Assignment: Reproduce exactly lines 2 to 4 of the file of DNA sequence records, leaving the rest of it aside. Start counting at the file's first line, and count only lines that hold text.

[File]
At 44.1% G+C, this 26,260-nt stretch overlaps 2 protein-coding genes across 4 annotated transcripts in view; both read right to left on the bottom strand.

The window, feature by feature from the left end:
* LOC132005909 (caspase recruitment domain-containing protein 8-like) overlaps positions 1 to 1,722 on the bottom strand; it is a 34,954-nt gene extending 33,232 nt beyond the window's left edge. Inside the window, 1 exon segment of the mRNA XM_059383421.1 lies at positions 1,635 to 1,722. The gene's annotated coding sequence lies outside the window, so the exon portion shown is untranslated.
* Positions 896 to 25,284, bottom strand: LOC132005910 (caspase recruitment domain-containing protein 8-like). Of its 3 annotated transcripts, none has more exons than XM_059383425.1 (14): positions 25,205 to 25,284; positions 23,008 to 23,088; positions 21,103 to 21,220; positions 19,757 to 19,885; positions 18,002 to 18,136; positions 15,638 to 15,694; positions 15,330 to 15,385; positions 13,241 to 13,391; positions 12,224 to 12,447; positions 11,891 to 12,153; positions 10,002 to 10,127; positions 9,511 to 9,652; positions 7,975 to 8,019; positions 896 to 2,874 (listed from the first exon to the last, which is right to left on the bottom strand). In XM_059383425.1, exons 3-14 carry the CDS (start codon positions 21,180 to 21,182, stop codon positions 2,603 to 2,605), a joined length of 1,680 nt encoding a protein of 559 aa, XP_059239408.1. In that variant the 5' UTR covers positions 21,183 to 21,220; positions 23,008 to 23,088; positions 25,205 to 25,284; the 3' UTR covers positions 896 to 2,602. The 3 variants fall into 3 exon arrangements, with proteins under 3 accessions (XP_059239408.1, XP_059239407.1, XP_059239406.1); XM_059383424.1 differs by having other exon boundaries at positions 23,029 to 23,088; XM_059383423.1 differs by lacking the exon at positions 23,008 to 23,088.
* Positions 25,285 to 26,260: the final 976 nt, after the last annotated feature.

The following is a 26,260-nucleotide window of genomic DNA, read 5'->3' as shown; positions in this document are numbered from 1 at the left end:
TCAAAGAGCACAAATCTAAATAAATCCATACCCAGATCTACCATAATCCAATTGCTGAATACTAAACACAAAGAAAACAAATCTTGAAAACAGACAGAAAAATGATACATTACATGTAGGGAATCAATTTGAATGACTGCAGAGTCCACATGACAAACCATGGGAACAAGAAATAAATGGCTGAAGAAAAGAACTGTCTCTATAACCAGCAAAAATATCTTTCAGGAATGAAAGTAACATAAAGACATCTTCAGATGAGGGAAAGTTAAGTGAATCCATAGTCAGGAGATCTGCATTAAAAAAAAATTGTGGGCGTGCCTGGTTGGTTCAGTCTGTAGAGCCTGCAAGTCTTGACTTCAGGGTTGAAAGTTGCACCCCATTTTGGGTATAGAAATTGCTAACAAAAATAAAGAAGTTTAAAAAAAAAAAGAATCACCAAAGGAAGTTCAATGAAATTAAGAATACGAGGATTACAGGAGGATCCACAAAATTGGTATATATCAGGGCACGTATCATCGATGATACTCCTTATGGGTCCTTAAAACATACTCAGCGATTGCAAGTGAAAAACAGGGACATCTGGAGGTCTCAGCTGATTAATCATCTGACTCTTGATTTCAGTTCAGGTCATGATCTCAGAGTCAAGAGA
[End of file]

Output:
The window, feature by feature from the left end:
* LOC132005909 (caspase recruitment domain-containing protein 8-like) overlaps positions 1 to 1,722 on the bottom strand; it is a 34,954-nt gene extending 33,232 nt beyond the window's left edge. Inside the window, 1 exon segment of the mRNA XM_059383421.1 lies at positions 1,635 to 1,722. The gene's annotated coding sequence lies outside the window, so the exon portion shown is untranslated.
* Positions 896 to 25,284, bottom strand: LOC132005910 (caspase recruitment domain-containing protein 8-like). Of its 3 annotated transcripts, none has more exons than XM_059383425.1 (14): positions 25,205 to 25,284; positions 23,008 to 23,088; positions 21,103 to 21,220; positions 19,757 to 19,885; positions 18,002 to 18,136; positions 15,638 to 15,694; positions 15,330 to 15,385; positions 13,241 to 13,391; positions 12,224 to 12,447; positions 11,891 to 12,153; positions 10,002 to 10,127; positions 9,511 to 9,652; positions 7,975 to 8,019; positions 896 to 2,874 (listed from the first exon to the last, which is right to left on the bottom strand). In XM_059383425.1, exons 3-14 carry the CDS (start codon positions 21,180 to 21,182, stop codon positions 2,603 to 2,605), a joined length of 1,680 nt encoding a protein of 559 aa, XP_059239408.1. In that variant the 5' UTR covers positions 21,183 to 21,220; positions 23,008 to 23,088; positions 25,205 to 25,284; the 3' UTR covers positions 896 to 2,602. The 3 variants fall into 3 exon arrangements, with proteins under 3 accessions (XP_059239408.1, XP_059239407.1, XP_059239406.1); XM_059383424.1 differs by having other exon boundaries at positions 23,029 to 23,088; XM_059383423.1 differs by lacking the exon at positions 23,008 to 23,088.